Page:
Abstract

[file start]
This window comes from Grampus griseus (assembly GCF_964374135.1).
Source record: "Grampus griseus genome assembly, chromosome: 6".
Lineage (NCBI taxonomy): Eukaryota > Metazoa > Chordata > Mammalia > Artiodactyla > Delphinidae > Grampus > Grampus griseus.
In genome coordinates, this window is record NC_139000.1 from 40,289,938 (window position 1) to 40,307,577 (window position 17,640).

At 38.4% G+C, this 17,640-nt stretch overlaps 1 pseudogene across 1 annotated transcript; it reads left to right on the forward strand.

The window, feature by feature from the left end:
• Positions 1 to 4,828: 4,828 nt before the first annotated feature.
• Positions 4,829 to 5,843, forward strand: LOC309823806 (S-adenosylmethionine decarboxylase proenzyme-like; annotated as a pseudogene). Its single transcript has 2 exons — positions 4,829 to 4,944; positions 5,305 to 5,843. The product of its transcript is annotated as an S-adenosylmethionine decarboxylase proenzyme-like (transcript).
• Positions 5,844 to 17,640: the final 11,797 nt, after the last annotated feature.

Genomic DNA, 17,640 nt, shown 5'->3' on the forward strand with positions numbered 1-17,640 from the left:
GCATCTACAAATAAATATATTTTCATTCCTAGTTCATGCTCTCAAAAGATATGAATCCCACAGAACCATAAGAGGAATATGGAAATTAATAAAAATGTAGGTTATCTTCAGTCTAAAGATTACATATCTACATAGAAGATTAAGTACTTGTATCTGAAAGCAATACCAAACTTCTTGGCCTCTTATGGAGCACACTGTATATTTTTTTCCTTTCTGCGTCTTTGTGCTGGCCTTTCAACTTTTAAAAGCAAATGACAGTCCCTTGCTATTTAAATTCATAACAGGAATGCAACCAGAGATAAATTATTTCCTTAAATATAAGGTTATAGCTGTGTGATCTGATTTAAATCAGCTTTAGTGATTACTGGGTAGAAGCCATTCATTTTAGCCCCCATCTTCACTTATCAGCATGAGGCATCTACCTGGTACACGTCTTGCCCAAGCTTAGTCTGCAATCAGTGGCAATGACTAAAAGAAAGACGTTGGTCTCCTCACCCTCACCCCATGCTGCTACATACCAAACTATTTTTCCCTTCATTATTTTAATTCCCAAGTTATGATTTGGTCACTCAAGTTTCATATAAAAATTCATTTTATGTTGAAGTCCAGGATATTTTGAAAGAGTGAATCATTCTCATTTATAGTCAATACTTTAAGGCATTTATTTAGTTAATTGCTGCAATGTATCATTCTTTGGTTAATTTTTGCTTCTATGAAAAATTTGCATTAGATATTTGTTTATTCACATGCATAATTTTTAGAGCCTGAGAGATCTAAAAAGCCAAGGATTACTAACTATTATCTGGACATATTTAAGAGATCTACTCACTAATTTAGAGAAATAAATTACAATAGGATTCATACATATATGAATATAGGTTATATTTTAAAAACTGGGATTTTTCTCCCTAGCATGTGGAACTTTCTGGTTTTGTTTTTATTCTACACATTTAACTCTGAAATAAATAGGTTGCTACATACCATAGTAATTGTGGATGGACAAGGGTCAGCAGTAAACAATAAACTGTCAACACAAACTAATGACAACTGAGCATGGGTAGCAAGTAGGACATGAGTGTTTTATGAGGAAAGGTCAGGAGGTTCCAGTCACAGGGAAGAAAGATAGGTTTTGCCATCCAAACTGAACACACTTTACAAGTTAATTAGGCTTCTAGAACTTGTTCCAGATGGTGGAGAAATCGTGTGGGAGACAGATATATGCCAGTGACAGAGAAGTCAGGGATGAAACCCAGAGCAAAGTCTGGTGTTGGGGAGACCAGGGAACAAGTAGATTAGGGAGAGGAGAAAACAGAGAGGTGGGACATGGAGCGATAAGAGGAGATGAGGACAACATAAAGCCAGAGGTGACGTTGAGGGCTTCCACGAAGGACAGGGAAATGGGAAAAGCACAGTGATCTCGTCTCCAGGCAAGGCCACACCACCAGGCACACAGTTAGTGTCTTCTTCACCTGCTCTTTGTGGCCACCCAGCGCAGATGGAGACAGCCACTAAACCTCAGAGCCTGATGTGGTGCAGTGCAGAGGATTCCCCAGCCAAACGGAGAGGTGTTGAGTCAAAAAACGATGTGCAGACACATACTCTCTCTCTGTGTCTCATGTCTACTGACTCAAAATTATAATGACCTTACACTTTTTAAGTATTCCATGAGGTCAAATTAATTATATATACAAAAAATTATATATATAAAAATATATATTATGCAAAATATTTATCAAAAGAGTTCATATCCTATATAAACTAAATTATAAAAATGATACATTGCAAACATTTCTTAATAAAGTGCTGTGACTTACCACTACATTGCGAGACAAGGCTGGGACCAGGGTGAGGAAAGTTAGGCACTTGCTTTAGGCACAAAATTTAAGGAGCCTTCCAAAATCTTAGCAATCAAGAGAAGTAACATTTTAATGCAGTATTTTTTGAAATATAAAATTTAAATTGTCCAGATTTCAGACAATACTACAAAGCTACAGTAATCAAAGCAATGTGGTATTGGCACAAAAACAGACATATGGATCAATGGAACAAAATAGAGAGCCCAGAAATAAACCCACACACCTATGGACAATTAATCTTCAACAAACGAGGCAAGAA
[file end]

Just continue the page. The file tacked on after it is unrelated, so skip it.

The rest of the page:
Eocene igneous complexes of the U.S. and Canadian Cordillera have long been thought to represent a broad and somewhat discontinuous subduction-related magmatic arc, extending from northern British Columbia to Wyoming. This model has become increasingly untenable as knowledge of the structural and tectonic settings of these rocks has expanded. New major, trace, and rare earth element and isotope data, presented here, virtually preclude the interpretation of a contemporaneous subduction-related source for mantle-derived magmas in the Colville Igneous Complex of northeast Washington State. We suggest an alternative model whereby post-Laramide orogenic collapse resulted in partial melting of a mid-crustal source, followed by partial melting of a distinctly different lower crustal source, the magma from which mixed with magma derived from a lithospheric mantle source. The subduction signature, and the calc-alkalic nature of the magmas, was inherited from previous Proterozoic subduction events.

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